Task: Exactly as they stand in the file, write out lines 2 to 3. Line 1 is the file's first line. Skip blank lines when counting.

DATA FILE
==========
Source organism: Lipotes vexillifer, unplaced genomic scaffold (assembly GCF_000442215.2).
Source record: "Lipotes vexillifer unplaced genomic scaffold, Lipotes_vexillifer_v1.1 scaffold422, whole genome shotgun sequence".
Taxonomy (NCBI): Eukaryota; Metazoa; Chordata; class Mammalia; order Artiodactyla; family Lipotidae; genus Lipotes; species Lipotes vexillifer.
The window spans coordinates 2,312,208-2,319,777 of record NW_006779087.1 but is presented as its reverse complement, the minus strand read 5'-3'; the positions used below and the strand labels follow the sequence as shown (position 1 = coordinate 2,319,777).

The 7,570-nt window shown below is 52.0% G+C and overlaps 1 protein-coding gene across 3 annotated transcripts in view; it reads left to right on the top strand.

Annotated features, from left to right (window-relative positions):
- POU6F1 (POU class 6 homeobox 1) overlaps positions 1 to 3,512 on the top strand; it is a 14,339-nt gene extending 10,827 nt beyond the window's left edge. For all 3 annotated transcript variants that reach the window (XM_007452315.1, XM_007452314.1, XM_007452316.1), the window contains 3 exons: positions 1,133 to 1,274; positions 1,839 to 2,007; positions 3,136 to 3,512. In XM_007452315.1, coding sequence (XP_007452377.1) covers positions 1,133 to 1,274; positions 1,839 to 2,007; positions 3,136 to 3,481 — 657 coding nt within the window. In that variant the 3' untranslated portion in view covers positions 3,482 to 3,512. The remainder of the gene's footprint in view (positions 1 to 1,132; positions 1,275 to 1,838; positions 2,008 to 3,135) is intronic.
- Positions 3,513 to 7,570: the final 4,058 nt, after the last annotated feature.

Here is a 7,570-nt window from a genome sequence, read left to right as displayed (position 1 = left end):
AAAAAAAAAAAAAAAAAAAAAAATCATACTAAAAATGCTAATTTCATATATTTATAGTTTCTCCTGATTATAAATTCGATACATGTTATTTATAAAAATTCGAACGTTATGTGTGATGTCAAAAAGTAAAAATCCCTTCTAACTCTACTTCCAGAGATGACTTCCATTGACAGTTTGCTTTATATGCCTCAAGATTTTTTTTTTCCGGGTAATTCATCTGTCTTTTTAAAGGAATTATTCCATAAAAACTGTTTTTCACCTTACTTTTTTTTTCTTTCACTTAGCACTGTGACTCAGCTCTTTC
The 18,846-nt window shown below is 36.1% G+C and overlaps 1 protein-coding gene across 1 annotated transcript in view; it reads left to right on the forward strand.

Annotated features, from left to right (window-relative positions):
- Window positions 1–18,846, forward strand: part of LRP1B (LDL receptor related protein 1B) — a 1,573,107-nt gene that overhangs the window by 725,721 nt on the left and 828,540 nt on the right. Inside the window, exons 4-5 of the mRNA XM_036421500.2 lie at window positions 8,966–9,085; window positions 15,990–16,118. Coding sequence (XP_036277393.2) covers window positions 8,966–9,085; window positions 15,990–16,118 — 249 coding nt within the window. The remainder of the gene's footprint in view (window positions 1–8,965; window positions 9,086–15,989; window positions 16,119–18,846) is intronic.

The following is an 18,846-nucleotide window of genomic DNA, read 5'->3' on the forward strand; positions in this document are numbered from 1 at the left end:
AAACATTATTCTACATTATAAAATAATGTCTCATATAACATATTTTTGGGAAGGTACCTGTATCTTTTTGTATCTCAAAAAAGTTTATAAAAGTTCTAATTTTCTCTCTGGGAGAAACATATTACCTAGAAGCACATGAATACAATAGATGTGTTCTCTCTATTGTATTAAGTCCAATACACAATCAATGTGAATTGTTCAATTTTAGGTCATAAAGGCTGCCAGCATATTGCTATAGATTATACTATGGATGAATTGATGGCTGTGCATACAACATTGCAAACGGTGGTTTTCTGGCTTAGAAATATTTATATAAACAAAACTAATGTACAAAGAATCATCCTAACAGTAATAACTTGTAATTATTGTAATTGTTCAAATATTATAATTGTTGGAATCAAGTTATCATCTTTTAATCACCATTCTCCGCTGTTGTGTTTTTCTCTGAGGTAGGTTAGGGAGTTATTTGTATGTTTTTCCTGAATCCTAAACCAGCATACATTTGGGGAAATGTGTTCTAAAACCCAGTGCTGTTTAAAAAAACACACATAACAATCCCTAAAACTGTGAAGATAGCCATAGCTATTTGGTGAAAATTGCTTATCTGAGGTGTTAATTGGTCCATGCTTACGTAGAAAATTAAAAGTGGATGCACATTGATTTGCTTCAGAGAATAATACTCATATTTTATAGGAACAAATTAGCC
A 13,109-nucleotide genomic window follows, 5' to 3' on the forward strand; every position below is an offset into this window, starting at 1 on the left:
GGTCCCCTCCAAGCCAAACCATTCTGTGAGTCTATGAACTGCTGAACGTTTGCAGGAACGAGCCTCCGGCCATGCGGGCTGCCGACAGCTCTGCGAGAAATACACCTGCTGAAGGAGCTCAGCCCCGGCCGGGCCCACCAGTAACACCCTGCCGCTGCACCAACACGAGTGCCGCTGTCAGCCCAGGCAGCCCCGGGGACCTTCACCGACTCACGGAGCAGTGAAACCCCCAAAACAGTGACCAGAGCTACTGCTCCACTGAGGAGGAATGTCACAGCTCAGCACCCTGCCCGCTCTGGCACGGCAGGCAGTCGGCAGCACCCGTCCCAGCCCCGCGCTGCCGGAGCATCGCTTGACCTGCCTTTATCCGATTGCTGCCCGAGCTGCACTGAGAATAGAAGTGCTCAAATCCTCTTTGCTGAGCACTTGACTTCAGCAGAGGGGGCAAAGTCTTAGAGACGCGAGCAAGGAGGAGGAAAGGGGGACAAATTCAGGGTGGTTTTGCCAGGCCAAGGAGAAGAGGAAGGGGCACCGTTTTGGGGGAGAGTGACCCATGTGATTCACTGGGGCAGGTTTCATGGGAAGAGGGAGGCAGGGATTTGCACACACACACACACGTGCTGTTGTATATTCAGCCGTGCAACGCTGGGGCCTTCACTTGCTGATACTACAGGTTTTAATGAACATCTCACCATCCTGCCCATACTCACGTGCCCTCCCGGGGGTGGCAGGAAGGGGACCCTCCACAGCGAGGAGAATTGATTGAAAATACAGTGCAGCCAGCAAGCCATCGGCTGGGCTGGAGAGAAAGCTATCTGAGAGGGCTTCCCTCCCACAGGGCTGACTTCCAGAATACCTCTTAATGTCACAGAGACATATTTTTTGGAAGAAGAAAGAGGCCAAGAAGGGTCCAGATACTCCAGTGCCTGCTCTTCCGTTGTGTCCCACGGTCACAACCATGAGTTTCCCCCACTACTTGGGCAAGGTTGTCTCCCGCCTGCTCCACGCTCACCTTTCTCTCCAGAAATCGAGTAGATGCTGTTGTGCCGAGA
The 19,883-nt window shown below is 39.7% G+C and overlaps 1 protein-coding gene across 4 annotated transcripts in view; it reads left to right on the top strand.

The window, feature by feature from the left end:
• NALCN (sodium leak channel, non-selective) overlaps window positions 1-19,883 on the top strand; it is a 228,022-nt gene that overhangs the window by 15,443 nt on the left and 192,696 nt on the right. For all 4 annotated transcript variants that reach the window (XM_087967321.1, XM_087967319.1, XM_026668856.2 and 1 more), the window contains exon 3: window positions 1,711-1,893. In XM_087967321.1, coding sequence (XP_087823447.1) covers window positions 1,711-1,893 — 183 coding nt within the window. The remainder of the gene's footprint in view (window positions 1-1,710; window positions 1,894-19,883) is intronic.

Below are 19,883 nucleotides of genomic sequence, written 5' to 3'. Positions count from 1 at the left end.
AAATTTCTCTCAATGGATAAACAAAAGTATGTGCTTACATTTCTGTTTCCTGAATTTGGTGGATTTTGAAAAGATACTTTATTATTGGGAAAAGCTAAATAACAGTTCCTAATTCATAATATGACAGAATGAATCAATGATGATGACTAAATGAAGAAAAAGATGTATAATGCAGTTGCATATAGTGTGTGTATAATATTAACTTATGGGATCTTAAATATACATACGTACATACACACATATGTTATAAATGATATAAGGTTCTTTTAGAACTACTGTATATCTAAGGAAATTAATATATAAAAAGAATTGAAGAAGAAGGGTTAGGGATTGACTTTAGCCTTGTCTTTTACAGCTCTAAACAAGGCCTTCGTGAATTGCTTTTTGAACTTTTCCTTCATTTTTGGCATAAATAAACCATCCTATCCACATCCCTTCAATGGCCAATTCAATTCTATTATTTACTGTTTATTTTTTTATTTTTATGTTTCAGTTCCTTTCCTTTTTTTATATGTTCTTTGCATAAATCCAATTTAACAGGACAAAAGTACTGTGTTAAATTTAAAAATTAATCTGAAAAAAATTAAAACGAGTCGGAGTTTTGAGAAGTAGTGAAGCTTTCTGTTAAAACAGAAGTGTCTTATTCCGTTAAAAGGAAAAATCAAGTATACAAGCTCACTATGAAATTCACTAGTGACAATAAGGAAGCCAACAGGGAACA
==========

Source record: "Lipotes vexillifer unplaced genomic scaffold, Lipotes_vexillifer_v1.1 scaffold422, whole genome shotgun sequence".
Taxonomy (NCBI): Eukaryota; Metazoa; Chordata; class Mammalia; order Artiodactyla; family Lipotidae; genus Lipotes; species Lipotes vexillifer.